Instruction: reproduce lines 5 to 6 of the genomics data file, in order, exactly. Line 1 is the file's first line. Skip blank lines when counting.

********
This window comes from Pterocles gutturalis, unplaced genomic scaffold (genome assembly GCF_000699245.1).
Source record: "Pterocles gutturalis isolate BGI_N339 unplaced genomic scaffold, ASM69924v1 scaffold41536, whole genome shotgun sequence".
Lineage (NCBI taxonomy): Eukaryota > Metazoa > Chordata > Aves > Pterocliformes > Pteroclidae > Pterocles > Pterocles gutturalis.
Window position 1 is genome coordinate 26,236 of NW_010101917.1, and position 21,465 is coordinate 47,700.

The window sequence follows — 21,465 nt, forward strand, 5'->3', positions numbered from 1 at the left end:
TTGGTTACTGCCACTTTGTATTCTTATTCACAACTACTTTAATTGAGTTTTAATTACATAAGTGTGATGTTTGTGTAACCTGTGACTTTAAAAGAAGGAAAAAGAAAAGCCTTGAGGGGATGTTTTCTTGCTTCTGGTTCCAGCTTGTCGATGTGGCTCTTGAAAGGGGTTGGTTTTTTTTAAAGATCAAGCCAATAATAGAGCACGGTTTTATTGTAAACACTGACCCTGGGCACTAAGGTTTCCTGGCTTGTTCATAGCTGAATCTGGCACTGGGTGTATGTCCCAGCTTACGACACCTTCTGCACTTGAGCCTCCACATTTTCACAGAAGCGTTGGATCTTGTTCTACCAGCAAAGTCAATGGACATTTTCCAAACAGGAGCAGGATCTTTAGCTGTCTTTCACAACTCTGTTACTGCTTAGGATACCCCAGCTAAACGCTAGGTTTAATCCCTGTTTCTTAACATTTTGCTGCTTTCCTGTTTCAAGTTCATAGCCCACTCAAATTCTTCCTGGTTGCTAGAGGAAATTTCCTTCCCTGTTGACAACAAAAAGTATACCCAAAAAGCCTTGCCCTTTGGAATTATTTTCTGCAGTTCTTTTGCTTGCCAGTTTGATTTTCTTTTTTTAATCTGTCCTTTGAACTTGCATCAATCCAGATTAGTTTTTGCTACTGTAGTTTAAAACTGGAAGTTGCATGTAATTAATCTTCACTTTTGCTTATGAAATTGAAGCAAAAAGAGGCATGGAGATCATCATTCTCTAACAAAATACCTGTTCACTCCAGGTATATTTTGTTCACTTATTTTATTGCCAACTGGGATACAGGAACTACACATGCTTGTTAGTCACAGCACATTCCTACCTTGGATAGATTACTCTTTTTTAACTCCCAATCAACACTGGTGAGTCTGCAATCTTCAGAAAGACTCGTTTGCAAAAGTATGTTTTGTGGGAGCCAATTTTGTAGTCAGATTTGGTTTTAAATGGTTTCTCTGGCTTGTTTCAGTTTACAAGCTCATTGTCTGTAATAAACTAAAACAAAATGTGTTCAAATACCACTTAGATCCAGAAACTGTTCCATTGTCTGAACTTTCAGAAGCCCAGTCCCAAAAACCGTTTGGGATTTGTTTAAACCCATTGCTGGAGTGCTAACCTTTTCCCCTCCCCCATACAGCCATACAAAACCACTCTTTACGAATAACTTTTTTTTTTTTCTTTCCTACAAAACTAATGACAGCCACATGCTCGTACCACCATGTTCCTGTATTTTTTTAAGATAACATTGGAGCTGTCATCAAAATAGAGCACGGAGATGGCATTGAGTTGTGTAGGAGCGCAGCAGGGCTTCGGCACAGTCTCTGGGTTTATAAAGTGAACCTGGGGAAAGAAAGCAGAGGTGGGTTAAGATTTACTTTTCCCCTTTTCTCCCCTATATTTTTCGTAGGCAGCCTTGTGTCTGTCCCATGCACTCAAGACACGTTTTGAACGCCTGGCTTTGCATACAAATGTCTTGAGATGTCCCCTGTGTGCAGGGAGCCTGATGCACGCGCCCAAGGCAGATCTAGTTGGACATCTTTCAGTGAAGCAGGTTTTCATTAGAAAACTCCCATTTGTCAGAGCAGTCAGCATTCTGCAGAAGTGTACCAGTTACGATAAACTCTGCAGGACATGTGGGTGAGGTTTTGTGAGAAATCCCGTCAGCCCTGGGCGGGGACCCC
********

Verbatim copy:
The window sequence follows — 21,465 nt, forward strand, 5'->3', positions numbered from 1 at the left end:
TTGGTTACTGCCACTTTGTATTCTTATTCACAACTACTTTAATTGAGTTTTAATTACATAAGTGTGATGTTTGTGTAACCTGTGACTTTAAAAGAAGGAAAAAGAAAAGCCTTGAGGGGATGTTTTCTTGCTTCTGGTTCCAGCTTGTCGATGTGGCTCTTGAAAGGGGTTGGTTTTTTTTAAAGATCAAGCCAATAATAGAGCACGGTTTTATTGTAAACACTGACCCTGGGCACTAAGGTTTCCTGGCTTGTTCATAGCTGAATCTGGCACTGGGTGTATGTCCCAGCTTACGACACCTTCTGCACTTGAGCCTCCACATTTTCACAGAAGCGTTGGATCTTGTTCTACCAGCAAAGTCAATGGACATTTTCCAAACAGGAGCAGGATCTTTAGCTGTCTTTCACAACTCTGTTACTGCTTAGGATACCCCAGCTAAACGCTAGGTTTAATCCCTGTTTCTTAACATTTTGCTGCTTTCCTGTTTCAAGTTCATAGCCCACTCAAATTCTTCCTGGTTGCTAGAGGAAATTTCCTTCCCTGTTGACAACAAAAAGTATACCCAAAAAGCCTTGCCCTTTGGAATTATTTTCTGCAGTTCTTTTGCTTGCCAGTTTGATTTTCTTTTTTTAATCTGTCCTTTGAACTTGCATCAATCCAGATTAGTTTTTGCTACTGTAGTTTAAAACTGGAAGTTGCATGTAATTAATCTTCACTTTTGCTTATGAAATTGAAGCAAAAAGAGGCATGGAGATCATCATTCTCTAACAAAATACCTGTTCACTCCAGGTATATTTTGTTCACTTATTTTATTGCCAACTGGGATACAGGAACTACACATGCTTGTTAGTCACAGCACATTCCTACCTTGGATAGATTACTCTTTTTTAACTCCCAATCAACACTGGTGAGTCTGCAATCTTCAGAAAGACTCGTTTGCAAAAGTATGTTTTGTGGGAGCCAATTTTGTAGTCAGATTTGGTTTTAAATGGTTTCTCTGGCTTGTTTCAGTTTACAAGCTCATTGTCTGTAATAAACTAAAACAAAATGTGTTCAAATACCACTTAGATCCAGAAACTGTTCCATTGTCTGAACTTTCAGAAGCCCAGTCCCAAAAACCGTTTGGGATTTGTTTAAACCCATTGCTGGAGTGCTAACCTTTTCCCCTCCCCCATACAGCCATACAAAACCACTCTTTACGAATAACTTTTTTTTTTTTCTTTCCTACAAAACTAATGACAGCCACATGCTCGTACCACCATGTTCCTGTATTTTTTTAAGATAACATTGGAGCTGTCATCAAAATAGAGCACGGAGATGGCATTGAGTTGTGTAGGAGCGCAGCAGGGCTTCGGCACAGTCTCTGGGTTTATAAAGTGAACCTGGGGAAAGAAAGCAGAGGTGGGTTAAGATTTACTTTTCCCCTTTTCTCCCCTATATTTTTCGTAGGCAGCCTTGTGTCTGTCCCATGCACTCAAGACACGTTTTGAACGCCTGGCTTTGCATACAAATGTCTTGAGATGTCCCCTGTGTGCAGGGAGCCTGATGCACGCGCCCAAGGCAGATCTAGTTGGACATCTTTCAGTGAAGCAGGTTTTCATTAGAAAACTCCCATTTGTCAGAGCAGTCAGCATTCTGCAGAAGTGTACCAGTTACGATAAACTCTGCAGGACATGTGGGTGAGGTTTTGTGAGAAATCCCGTCAGCCCTGGGCGGGGACCCC